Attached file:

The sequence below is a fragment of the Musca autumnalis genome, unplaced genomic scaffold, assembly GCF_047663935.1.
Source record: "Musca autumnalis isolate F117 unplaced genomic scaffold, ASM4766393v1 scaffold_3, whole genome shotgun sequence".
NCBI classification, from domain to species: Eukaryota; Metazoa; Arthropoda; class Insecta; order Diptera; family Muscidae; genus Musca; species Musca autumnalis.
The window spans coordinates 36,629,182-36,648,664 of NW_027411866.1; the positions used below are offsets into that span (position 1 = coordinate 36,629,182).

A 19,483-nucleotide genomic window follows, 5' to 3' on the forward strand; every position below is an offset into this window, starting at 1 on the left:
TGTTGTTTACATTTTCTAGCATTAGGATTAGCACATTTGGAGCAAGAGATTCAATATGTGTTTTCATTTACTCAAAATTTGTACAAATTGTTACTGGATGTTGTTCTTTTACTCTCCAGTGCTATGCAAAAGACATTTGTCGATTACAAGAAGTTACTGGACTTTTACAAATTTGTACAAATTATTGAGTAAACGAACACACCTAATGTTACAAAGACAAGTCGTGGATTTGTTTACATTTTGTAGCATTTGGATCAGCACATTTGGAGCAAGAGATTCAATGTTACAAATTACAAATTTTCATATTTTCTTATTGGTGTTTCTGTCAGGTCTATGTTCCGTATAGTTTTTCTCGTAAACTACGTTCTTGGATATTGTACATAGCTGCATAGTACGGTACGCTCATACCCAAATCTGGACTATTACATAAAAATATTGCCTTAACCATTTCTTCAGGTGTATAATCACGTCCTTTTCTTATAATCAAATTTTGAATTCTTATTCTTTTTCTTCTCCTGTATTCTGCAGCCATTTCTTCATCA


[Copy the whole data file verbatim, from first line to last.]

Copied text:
The sequence below is a fragment of the Musca autumnalis genome, unplaced genomic scaffold, assembly GCF_047663935.1.
Source record: "Musca autumnalis isolate F117 unplaced genomic scaffold, ASM4766393v1 scaffold_3, whole genome shotgun sequence".
NCBI classification, from domain to species: Eukaryota; Metazoa; Arthropoda; class Insecta; order Diptera; family Muscidae; genus Musca; species Musca autumnalis.
The window spans coordinates 36,629,182-36,648,664 of NW_027411866.1; the positions used below are offsets into that span (position 1 = coordinate 36,629,182).

A 19,483-nucleotide genomic window follows, 5' to 3' on the forward strand; every position below is an offset into this window, starting at 1 on the left:
TGTTGTTTACATTTTCTAGCATTAGGATTAGCACATTTGGAGCAAGAGATTCAATATGTGTTTTCATTTACTCAAAATTTGTACAAATTGTTACTGGATGTTGTTCTTTTACTCTCCAGTGCTATGCAAAAGACATTTGTCGATTACAAGAAGTTACTGGACTTTTACAAATTTGTACAAATTATTGAGTAAACGAACACACCTAATGTTACAAAGACAAGTCGTGGATTTGTTTACATTTTGTAGCATTTGGATCAGCACATTTGGAGCAAGAGATTCAATGTTACAAATTACAAATTTTCATATTTTCTTATTGGTGTTTCTGTCAGGTCTATGTTCCGTATAGTTTTTCTCGTAAACTACGTTCTTGGATATTGTACATAGCTGCATAGTACGGTACGCTCATACCCAAATCTGGACTATTACATAAAAATATTGCCTTAACCATTTCTTCAGGTGTATAATCACGTCCTTTTCTTATAATCAAATTTTGAATTCTTATTCTTTTTCTTCTCCTGTATTCTGCAGCCATTTCTTCATCA